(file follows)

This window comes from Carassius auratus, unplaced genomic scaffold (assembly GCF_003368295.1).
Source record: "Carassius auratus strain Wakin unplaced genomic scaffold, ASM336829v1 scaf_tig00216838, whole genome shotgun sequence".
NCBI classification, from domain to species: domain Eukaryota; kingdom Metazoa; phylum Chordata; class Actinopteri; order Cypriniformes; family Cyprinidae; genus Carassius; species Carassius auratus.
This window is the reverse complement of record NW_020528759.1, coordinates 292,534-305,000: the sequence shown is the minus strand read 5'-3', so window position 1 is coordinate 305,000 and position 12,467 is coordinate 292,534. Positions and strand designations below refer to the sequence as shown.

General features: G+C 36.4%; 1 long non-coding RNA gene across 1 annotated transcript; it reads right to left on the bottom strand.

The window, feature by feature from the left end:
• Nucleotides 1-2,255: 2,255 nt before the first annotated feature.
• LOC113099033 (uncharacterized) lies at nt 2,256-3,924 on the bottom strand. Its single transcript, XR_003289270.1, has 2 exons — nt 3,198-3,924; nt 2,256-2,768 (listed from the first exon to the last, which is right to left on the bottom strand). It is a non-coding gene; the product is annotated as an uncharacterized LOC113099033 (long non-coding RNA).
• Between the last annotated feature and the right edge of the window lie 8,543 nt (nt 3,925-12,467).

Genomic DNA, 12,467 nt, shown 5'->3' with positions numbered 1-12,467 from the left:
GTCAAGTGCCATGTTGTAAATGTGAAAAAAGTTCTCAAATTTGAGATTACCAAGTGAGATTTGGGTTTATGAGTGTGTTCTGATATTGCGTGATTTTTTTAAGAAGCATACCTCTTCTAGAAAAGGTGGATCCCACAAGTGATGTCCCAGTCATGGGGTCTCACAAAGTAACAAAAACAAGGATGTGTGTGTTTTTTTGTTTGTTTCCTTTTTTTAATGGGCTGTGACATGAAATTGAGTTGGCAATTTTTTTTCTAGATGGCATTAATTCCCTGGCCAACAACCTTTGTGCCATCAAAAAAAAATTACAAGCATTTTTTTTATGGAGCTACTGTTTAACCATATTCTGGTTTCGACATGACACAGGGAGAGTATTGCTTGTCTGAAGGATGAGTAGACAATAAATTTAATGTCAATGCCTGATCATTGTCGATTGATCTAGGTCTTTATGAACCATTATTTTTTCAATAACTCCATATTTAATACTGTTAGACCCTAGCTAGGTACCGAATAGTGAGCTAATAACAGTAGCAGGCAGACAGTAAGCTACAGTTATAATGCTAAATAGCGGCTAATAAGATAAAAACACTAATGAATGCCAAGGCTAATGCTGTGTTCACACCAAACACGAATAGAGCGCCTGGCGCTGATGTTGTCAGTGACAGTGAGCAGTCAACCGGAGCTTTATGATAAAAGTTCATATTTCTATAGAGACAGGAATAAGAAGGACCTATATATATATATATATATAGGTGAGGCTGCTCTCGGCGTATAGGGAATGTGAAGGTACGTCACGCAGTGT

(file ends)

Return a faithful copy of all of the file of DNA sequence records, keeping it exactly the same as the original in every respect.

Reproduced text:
This window comes from Carassius auratus, unplaced genomic scaffold (assembly GCF_003368295.1).
Source record: "Carassius auratus strain Wakin unplaced genomic scaffold, ASM336829v1 scaf_tig00216838, whole genome shotgun sequence".
NCBI classification, from domain to species: domain Eukaryota; kingdom Metazoa; phylum Chordata; class Actinopteri; order Cypriniformes; family Cyprinidae; genus Carassius; species Carassius auratus.
This window is the reverse complement of record NW_020528759.1, coordinates 292,534-305,000: the sequence shown is the minus strand read 5'-3', so window position 1 is coordinate 305,000 and position 12,467 is coordinate 292,534. Positions and strand designations below refer to the sequence as shown.

General features: G+C 36.4%; 1 long non-coding RNA gene across 1 annotated transcript; it reads right to left on the bottom strand.

The window, feature by feature from the left end:
• Nucleotides 1-2,255: 2,255 nt before the first annotated feature.
• LOC113099033 (uncharacterized) lies at nt 2,256-3,924 on the bottom strand. Its single transcript, XR_003289270.1, has 2 exons — nt 3,198-3,924; nt 2,256-2,768 (listed from the first exon to the last, which is right to left on the bottom strand). It is a non-coding gene; the product is annotated as an uncharacterized LOC113099033 (long non-coding RNA).
• Between the last annotated feature and the right edge of the window lie 8,543 nt (nt 3,925-12,467).

Genomic DNA, 12,467 nt, shown 5'->3' with positions numbered 1-12,467 from the left:
GTCAAGTGCCATGTTGTAAATGTGAAAAAAGTTCTCAAATTTGAGATTACCAAGTGAGATTTGGGTTTATGAGTGTGTTCTGATATTGCGTGATTTTTTTAAGAAGCATACCTCTTCTAGAAAAGGTGGATCCCACAAGTGATGTCCCAGTCATGGGGTCTCACAAAGTAACAAAAACAAGGATGTGTGTGTTTTTTTGTTTGTTTCCTTTTTTTAATGGGCTGTGACATGAAATTGAGTTGGCAATTTTTTTTCTAGATGGCATTAATTCCCTGGCCAACAACCTTTGTGCCATCAAAAAAAAATTACAAGCATTTTTTTTATGGAGCTACTGTTTAACCATATTCTGGTTTCGACATGACACAGGGAGAGTATTGCTTGTCTGAAGGATGAGTAGACAATAAATTTAATGTCAATGCCTGATCATTGTCGATTGATCTAGGTCTTTATGAACCATTATTTTTTCAATAACTCCATATTTAATACTGTTAGACCCTAGCTAGGTACCGAATAGTGAGCTAATAACAGTAGCAGGCAGACAGTAAGCTACAGTTATAATGCTAAATAGCGGCTAATAAGATAAAAACACTAATGAATGCCAAGGCTAATGCTGTGTTCACACCAAACACGAATAGAGCGCCTGGCGCTGATGTTGTCAGTGACAGTGAGCAGTCAACCGGAGCTTTATGATAAAAGTTCATATTTCTATAGAGACAGGAATAAGAAGGACCTATATATATATATATATATAGGTGAGGCTGCTCTCGGCGTATAGGGAATGTGAAGGTACGTCACGCAGTGT